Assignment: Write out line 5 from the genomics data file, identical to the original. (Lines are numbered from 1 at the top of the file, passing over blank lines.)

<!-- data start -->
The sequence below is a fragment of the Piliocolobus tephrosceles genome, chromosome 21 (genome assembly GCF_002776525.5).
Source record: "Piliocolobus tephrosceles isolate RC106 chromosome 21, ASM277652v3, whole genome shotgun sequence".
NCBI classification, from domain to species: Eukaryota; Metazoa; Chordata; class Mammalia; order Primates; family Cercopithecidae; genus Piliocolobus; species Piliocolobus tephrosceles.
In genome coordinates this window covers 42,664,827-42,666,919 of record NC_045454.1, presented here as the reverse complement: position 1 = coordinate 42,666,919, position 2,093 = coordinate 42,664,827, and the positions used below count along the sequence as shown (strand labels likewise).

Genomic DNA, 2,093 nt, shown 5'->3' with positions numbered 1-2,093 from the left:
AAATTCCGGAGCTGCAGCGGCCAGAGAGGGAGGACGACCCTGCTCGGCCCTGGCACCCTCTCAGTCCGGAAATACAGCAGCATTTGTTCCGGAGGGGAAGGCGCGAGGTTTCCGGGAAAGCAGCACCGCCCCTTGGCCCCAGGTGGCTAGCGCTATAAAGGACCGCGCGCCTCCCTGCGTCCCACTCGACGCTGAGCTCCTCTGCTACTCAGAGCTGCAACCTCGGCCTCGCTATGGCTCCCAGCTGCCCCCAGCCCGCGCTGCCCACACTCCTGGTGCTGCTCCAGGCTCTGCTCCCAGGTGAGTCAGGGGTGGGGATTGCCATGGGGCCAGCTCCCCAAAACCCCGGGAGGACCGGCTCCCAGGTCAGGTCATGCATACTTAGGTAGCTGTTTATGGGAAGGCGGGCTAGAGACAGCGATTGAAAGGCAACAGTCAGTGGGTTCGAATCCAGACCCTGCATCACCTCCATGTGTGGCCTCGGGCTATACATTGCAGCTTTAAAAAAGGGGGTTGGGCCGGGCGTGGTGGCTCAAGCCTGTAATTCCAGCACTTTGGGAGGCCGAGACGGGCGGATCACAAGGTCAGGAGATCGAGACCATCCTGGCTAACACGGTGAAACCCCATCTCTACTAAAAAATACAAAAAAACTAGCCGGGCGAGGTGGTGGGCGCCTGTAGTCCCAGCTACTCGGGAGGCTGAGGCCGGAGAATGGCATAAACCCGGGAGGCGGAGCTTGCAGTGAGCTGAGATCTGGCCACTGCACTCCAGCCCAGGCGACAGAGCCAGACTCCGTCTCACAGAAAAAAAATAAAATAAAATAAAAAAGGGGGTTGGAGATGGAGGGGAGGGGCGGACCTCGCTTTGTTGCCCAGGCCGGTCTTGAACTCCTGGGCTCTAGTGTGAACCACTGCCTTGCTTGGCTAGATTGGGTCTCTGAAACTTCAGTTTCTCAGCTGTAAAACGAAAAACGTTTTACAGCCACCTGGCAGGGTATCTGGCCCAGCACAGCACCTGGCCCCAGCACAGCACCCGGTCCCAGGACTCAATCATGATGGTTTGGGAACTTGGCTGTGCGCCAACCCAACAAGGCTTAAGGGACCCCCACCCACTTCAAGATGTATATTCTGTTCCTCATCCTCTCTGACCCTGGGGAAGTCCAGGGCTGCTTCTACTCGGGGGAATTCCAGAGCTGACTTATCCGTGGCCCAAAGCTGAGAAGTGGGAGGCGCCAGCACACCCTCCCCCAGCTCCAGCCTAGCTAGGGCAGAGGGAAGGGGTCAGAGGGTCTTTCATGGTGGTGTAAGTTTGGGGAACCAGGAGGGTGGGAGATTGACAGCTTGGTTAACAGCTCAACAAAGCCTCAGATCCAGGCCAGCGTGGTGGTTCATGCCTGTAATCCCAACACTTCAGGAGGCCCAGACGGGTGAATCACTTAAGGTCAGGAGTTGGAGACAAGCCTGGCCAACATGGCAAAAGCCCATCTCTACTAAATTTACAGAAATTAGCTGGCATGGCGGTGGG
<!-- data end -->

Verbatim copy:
Genomic DNA, 2,093 nt, shown 5'->3' with positions numbered 1-2,093 from the left: